[This is part two of a three-part series of posts Emily is writing on the tar sands. Last week’s post is here.]
It’s scary sometimes how science fiction can parallel with reality. The Tar Sands dilemma has come to do just that. As we seek to find a solution to our intensive emissions, here in Canada we are putting all our eggs in one basket, with carbon capture and storage, in a scheme that resembles the story of Isaac Asimov’s Foundation series more than a realistic plan for the future.
The book trilogy by Asimov closely resembles that of our climate peril. In both, humans are aware that a catastrophic event is near, and attempt to plan for it (In our case, the catastrophe is the global meltdown that the tar sands heavily contribute to). In the Foundation books, they store knowledge for a new civilization to build upon. Down here on earth, we are instead attempting to store problematic CO2 deep inside the earth where it will (supposedly) remain. In both scenarios, we don’t know if disaster is ultimately averted or not. The problem is, one is a work of fiction, and the other is a real question of urgent public policy.
Carbon capture and storage (CCS) has been proposed as a catchall solution to runaway climate change by the Canadian government. The problem is, we simply don’t know if it actually is a solution, and there are too many risks involved to treat it as the silver bullet that will save us.
The idea behind CCS is that through integrated technology, carbon dioxide can be captured directly from industrial sources — including coal plants and the oil sands — treated, liquefied, and pumped deep into the earth where it will do no harm. Something that would have seemed like science fiction 20 or 30 years ago is now seriously being considered by Canada’s political leadership.
The federal government and the government of Alberta are together pouring $3 billion collectively into this project. By 2015, the province hopes to have five or six CCS project on the run, pulling 10 million tonnes of CO2 a year from our air.
But CCS technology is in its infancy and it could be 10 or even 20 years away from being commercialized and affordable on a large enough scale to deal with the carbon emissions of the tar sands, according to The Hill Times. Meanwhile, we are continuing and expanding emissions. And there are environmental regulations and long-term liabilities that have not even begun to be established.
The science fiction scenarios contiue, in which we’re threatened by a human-made carbon tsunami. Leakage or bursts of compressed stored carbon would be deadly, suffocating every living thing in its radius. This kind of carbon disaster has already occurred in Lake Nyos, Cameroon. In August of 1986, carbon at the bottom of the lake surfaced roaring in invisible form in a 19 kilometre death zone, killing 1,700 people, 3,000 cattle, countless birds, and insects — essentially, everything in sight.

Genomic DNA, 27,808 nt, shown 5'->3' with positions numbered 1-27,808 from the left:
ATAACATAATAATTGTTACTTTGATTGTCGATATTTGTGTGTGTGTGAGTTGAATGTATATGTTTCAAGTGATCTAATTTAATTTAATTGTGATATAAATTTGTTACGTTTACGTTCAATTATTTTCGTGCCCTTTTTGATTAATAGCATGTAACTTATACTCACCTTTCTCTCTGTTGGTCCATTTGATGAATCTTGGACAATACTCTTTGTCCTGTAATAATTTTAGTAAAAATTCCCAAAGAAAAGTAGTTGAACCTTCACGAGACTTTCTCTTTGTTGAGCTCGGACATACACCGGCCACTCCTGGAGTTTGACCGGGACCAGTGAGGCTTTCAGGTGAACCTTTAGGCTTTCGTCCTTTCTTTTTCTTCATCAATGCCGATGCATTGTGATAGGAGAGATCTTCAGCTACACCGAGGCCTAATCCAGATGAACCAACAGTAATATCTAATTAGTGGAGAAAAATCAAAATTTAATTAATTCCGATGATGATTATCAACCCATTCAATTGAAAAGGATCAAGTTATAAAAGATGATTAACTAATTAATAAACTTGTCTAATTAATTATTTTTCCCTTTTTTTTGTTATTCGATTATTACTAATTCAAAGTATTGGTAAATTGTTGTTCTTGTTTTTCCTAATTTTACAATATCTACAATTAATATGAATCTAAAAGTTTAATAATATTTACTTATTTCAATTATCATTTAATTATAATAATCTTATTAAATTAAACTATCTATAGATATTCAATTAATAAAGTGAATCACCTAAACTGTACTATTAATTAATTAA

True, carbon nightmares like these are rare. Carbon can store for millions of years underground safely in the right geological chemistry, as found in a study in Nature. Even the Pembina Institute, a tar-sands watch dog, says the chances of leakage is slim. As well, Alberta is prime land for carbon storage as the province has stored oil and gas underground for millions of years already.
“(But) you can never factor out human error, pipelines and earthquakes. So why would we take that risk when we don’t have to?,” said Emily Rochon from Greenpeace in an interview with the Canadian Press.
Disingenuous politicians are claiming CCS technology could be a panacea, with all its many uncertainties, but call renewable energies like wind and solar the “risky” ones. Sure, solar, wind and biomass are not the stuff of utopian dreams either, as Jeremy Nelson pointed out recently in This. But shouldn’t reducing GHG and promoting energy efficiently be our ultimate goal — not aiding further climate crimes?
Sure, it’s not all bad. CCS can assist positively in our tar sands and climate perils. As according to the Intergovernmental Panel on Climate Change, CCS could contribute 15 to 55 percent of the world’s total GHG reductions between now and 2100 if successful. In Canada, we could potentially reduce 40 percent of our emissions by 2050. This is good news. But it will still not be enough to bring Alberta’s emissions down, which at present are 58 million tonnes a year and are only expected to increase with oil sands expansion. Let’s face it: CCS is being wielded as a distraction in order to support the status quo today.
Therefore, putting all our eggs in one basket to stave off “thermageddon” is a science-fiction writer’s fantasy – not a realistic plan. At best, CSS is one of many transitional solutions to creating our green economy. It is not our one and only shining star.
[Next week: meet one activist who is fighting tar sands development, plus why a moratorium is crucial.]
Emily Hunter is an environmental journalist and This Magazine’s resident eco-blogger. She is currently working on a book about young environmental activism, The Next Eco-Warriors, and is the eco-correspondent to MTV News Canada.